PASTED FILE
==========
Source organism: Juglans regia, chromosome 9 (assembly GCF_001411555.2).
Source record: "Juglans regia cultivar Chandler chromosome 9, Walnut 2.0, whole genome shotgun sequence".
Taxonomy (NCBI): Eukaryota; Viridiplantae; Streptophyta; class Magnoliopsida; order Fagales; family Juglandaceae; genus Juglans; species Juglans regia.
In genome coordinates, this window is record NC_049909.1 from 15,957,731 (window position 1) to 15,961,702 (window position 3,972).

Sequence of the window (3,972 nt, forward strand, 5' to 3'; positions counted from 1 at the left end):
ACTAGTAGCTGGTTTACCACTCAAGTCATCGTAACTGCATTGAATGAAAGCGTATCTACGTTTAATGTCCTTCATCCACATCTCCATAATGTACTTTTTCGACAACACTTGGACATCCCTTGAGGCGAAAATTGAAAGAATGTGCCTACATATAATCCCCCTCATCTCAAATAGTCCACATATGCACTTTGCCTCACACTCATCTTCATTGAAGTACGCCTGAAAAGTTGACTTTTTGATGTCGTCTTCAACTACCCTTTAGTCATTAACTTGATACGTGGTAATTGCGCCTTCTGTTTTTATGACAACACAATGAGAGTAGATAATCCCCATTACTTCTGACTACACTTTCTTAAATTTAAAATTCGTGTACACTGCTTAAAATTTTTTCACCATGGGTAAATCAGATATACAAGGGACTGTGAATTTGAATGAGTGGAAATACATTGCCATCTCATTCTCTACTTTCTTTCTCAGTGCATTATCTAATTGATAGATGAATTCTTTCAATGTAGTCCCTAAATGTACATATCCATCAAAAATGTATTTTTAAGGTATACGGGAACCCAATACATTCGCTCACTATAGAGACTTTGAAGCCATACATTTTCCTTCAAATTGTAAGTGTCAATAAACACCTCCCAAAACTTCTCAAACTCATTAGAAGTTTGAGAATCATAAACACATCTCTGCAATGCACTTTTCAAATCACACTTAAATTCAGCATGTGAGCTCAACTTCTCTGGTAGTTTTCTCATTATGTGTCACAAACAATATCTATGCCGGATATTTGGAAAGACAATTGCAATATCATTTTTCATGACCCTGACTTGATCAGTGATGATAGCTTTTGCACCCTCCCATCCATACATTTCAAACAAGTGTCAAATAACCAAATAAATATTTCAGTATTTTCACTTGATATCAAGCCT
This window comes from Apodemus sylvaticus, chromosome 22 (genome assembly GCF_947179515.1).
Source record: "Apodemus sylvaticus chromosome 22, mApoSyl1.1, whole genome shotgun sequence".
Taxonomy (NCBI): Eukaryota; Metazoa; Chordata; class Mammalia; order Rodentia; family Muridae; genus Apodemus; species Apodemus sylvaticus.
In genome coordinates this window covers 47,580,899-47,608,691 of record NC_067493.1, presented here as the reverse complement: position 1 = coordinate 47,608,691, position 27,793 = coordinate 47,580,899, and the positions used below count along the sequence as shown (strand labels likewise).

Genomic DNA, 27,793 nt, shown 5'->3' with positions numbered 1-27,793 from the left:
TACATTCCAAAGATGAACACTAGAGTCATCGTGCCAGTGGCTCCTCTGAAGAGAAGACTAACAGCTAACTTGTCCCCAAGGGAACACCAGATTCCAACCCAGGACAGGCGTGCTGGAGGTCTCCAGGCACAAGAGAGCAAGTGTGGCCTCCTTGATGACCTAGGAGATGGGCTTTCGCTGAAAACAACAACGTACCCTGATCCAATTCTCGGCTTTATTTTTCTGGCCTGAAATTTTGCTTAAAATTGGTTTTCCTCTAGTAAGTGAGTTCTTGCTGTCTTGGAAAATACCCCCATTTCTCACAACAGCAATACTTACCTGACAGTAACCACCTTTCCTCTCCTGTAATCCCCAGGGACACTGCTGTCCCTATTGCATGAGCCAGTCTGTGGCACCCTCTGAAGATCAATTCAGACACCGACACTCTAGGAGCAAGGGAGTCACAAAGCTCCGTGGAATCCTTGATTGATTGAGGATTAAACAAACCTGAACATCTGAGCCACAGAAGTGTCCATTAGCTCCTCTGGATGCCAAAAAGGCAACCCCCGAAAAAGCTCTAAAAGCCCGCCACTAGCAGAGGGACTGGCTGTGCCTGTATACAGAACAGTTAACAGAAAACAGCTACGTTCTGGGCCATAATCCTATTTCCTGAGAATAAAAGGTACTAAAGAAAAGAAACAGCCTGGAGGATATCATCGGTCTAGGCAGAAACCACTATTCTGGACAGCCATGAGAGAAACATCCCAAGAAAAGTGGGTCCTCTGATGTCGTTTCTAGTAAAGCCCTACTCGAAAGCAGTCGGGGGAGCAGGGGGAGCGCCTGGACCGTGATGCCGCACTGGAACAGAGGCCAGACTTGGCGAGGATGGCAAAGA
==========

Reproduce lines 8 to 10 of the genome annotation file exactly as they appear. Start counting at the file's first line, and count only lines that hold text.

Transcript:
Source record: "Apodemus sylvaticus chromosome 22, mApoSyl1.1, whole genome shotgun sequence".
Taxonomy (NCBI): Eukaryota; Metazoa; Chordata; class Mammalia; order Rodentia; family Muridae; genus Apodemus; species Apodemus sylvaticus.
In genome coordinates this window covers 47,580,899-47,608,691 of record NC_067493.1, presented here as the reverse complement: position 1 = coordinate 47,608,691, position 27,793 = coordinate 47,580,899, and the positions used below count along the sequence as shown (strand labels likewise).